Hamilton’s jersey retirement is last connection to championship era of The Palace

Richard “Rip” Hamilton was a key part of two Detroit teams that went to the NBA Finals, winning in 2004.

When Richard Hamilton’s number rose to the rafters at The Palace on Sunday, it marked the end of two eras.

Hamilton’s jersey will likely be the final number retired from the 2004 NBA championship team and it also will be the last one retired at The Palace of Auburn Hills.

With the Pistons moving downtown next season, The Palace, like Joe Louis Arena, is in final countdown. While Detroit fans knew it was going to happen sooner or later to The Joe, it was a little surprising how quick the Pistons jumped into Little Caesars Arena.

The Palace ushered in the championship era of the Detroit Pistons. The Pistons were on the rise throughout their final three seasons playing at The Pontiac Silverdome, but became champions of the world in 1988-89 — the first year of The Palace.

The Pistons toppled the Lakers that year, then successfully defended their title by beating the Portland Trail Blazers the following season.

It was a spectacular beginning for The Palace. The end won’t be so spectacular.

The Pistons are much better than they have been in recent years, but are a far cry from a contender.

That is why it was so important for the Pistons to honor those who brought NBA titles to The Palace, while the team was still in the building.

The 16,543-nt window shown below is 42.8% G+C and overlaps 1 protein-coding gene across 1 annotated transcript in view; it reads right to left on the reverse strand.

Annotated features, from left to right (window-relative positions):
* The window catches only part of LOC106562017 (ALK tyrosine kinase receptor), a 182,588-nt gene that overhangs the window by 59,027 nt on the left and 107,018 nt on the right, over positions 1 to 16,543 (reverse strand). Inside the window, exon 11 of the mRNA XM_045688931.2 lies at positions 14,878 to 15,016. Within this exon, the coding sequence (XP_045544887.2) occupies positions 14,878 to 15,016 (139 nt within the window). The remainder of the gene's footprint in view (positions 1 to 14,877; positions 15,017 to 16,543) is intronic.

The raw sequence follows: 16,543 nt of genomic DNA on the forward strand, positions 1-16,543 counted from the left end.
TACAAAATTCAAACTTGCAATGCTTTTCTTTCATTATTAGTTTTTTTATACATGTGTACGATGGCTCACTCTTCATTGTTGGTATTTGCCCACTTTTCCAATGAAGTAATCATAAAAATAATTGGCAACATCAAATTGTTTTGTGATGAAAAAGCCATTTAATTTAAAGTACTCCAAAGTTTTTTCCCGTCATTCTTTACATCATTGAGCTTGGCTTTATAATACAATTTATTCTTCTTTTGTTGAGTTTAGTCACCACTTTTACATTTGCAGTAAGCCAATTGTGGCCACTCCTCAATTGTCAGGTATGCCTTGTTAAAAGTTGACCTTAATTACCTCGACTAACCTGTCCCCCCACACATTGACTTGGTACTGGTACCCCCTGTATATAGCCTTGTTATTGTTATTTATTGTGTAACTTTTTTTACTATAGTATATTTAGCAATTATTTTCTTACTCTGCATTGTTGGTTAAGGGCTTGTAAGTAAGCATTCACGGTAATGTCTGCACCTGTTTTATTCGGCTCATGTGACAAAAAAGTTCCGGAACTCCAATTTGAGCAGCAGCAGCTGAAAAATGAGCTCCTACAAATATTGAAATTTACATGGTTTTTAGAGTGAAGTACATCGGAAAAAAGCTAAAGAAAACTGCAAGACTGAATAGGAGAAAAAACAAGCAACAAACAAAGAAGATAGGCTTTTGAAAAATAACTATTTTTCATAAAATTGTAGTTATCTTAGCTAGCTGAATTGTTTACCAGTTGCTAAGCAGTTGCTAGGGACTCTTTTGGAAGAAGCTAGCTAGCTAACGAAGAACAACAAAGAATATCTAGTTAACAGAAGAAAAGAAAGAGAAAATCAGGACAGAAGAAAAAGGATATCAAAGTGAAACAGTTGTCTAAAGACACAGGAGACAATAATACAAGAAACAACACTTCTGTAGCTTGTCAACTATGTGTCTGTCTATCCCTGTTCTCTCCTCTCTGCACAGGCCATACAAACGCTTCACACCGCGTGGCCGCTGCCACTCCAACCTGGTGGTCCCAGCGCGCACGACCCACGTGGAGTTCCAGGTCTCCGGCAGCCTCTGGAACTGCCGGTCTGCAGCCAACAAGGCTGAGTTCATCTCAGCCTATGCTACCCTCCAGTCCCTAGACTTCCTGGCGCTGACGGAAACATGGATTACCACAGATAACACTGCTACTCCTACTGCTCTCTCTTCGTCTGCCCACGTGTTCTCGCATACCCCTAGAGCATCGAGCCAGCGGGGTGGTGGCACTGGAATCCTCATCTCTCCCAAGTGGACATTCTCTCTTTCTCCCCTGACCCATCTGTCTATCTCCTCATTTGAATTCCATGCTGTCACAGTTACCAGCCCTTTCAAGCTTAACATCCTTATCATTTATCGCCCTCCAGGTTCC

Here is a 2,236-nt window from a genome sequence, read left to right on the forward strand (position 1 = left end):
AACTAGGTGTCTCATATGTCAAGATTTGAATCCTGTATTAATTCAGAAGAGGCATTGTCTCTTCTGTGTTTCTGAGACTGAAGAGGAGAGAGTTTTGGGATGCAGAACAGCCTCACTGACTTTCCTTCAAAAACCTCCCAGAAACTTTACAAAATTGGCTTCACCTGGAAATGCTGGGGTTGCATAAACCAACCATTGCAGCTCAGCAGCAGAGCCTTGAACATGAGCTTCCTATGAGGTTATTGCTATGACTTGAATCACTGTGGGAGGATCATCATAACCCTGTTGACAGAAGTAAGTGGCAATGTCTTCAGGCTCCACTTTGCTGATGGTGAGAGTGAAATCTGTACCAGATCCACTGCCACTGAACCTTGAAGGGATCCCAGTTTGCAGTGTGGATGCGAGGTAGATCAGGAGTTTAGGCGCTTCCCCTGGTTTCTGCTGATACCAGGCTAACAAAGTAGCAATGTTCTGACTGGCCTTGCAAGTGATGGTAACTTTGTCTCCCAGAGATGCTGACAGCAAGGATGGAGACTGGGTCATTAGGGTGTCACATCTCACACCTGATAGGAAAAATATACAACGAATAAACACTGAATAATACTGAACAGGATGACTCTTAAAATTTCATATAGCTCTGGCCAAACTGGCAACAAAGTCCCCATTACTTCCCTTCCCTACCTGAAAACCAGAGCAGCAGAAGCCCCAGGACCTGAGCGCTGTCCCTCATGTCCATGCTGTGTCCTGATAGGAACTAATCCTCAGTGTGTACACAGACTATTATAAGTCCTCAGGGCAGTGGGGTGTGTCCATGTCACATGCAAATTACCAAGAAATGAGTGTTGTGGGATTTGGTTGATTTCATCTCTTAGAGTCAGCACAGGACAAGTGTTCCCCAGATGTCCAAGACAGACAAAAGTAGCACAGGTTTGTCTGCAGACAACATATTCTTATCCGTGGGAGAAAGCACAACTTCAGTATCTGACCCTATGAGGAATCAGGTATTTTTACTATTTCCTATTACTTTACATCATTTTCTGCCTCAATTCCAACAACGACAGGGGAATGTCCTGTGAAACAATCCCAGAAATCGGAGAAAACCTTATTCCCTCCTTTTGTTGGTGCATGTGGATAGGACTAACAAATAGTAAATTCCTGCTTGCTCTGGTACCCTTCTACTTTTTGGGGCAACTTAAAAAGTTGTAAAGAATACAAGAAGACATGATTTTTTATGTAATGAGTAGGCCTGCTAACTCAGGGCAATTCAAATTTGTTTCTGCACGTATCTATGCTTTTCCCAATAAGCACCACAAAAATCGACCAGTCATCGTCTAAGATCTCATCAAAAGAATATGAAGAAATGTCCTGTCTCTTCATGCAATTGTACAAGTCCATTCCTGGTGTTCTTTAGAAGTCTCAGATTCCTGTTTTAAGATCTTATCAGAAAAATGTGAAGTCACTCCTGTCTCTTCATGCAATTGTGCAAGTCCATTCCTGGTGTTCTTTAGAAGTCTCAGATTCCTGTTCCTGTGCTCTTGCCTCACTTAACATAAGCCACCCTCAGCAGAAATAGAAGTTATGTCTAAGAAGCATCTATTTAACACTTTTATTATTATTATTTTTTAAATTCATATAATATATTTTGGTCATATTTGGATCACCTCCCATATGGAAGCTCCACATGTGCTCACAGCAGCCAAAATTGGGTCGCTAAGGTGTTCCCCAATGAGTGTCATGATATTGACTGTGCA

Following the Bad Boys era, the Pistons had several years of transition, new uniforms and new stars like Grant Hill.

But it was when former Bad Boy Joe Dumars took over that things began to piece together again.

The Pistons brought in Chauncey Billups, Hamilton, Ben Wallace and drafted Tayshaun Prince, while picking up the missing link, Rasheed Wallace, during the championship season. Detroit had made it a habit of getting eliminated in the Eastern Conference Finals prior to Rasheed’s arrival.

It was a perfect blue-collar team that Detroit embraced. Billups was a great player, but not a superstar. Ben Wallace was undrafted and played at a small college but became a four-time NBA Defensive Player of the Year, which will probably land him in the Basketball Hall of Fame eventually.

Hamilton had the most talent of that group and showcased the art of the mid-range jump shot, something that very few in the league mastered. He was in constant motion, which lined up with the blue-collar approach to the team.

On Sunday, Hamilton’s No. 32 rose to the rafters alongside the No. 1 of Billups and the No. 3 of Ben Wallace.

For Pistons fans, it was important to see those three numbers hanging in The Palace before the Pistons left the home that saw three NBA titles and two spectacular eras of Pistons basketball.

For many fans, The Palace will always be remembered as home. For Billups, Wallace and Hamilton, their numbers prove it was their home, too.